One not of caution: while they are very enjoyable, "The Journals of Lewis and Clark" have a tendency to make for taxing reading. This is because the editor left Lewis' and Clark's grammar and spelling almost completely intact. (Both men had an excellent ability to hold their readers' interest with their colorful and dramatic prose, but they were both atrocious spellers.)
This edition of "The Journals of Lewis and Clark" is highly entertaining and well researched. It's the best and most essential volume for those who do not wish to read the complete multi-volume version of this work. Most highly recommended.
For in the Journals the reader sees in the mind's eye the vast prairies, indominitable mountains, wide, powerful rivers, and vast Pacific Ocean as Lewis and Clark saw them. Through the Journals the reader encounters Indian tribes, both friendly and fierce. At other times, the puzzling descriptions of previously unknown species of animals and plants give insight as to what discovery and exploration mean. This is what makes the Journals a national treasure. Reading the Journals gives the contemporary reader a sense of what it was like to look at the American West for the first time. In an era when there are precious few corners of the earth that have not been mapped, the Journals convey reader to a time when exploration was not only commonplace, but a necessity for national survival.
The Journals of Lewis and Clark are not particularly easy to read at times if you are not accustomed to the reading genre of travel diaries. Also, at times, the terse writing style of William Clark made the Journal difficult to "plow" through. Merriweather Lewis' entries were much more readable, but his entries do not appear until after the first quarter or so of this edition.
If you are a person who likes maps, the number of maps is low and and the detail they provide is small. There may be other versions of the Journals out there that provide better maps.
The commentaries provided before certain chapters that summarize the events that the Journals are about to relate are very helpful in understanding the narratives that follow.
For the reader not well versed in the Corps of Discovery, I am not sure if the Journals of Lewis and Clark is the best book to read first when learning about their expedition. Undaunted Courage or another such book might a be better first choice if you want to build a curriculum on Lewis and Clark. Looking back, I would suggest reading the Journals in tandem with such a book, to get a balance between the two styles: historical narrative and diary.
Regardless of how the reader approaches the Journals, either by itself or in conjunction with other works, at some point, the critical reader will consult if not read the Journals of Lewis and Clark for a broader perspective on the secondary histories.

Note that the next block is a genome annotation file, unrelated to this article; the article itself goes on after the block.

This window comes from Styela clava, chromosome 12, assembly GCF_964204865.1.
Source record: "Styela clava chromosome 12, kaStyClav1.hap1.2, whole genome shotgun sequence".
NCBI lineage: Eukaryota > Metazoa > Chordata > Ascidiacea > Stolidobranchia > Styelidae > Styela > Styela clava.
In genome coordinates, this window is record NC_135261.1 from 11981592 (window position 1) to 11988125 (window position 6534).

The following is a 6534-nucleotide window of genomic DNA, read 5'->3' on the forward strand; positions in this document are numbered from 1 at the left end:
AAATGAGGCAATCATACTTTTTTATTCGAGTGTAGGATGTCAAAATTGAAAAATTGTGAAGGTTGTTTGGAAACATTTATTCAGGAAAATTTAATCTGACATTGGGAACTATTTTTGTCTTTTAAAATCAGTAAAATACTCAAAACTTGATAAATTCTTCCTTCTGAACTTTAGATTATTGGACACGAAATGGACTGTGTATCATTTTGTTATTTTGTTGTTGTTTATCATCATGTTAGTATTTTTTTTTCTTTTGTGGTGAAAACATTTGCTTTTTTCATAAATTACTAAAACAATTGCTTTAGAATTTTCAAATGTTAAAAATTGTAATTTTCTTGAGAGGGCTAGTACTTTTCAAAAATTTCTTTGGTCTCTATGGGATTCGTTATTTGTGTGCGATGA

The second part of my review would be for the editing, and I would give that four stars out of five. DeVoto, for all his erudition, does make something of a nuisance of himself from time to time. In the first place, he was clearly writing for the "Manifest Destiny" camp of historians--an outlook now taken with a few grains of salt. Here he is, for example, commenting on the earliest hostile encounter with an Indian tribe, "Indian bluster immediately collapsed and from then on the terrible Tetons were mere beggars. The moral of the episode was that a new breed of white men had come to the Upper Missouri, one that could not be scared or bullied. The moral was flashed along the Indian underground faster than the expedition traveled. It explains why the captains were received with such solicitous respect by the Arikaras," etc (p.34). So there's a bit of that sort of thing to put up with. Also, for reasons I cannot fathom, DeVoto inserts bridging passages, paraphrases, in certain spots rather than using actual journal entries. One of these is the death and burial of the expedition's one fatality. How did the captains and the other men react to this? I would have liked to know that. There's another such paraphrase covering Sacagawea's incredible meeting with her long-lost brother. What did Lewis and Clark think of that amazing coincidence? We're not told by this book.
All in all, however, this is a magnificent read, and my quibbles above don't detract materially from its enjoyment. If I have one suggestion for anyone looking to read this, however, it would be to view Ken Burns's extraordinary PBS documentary on the expedition first; your library should have it.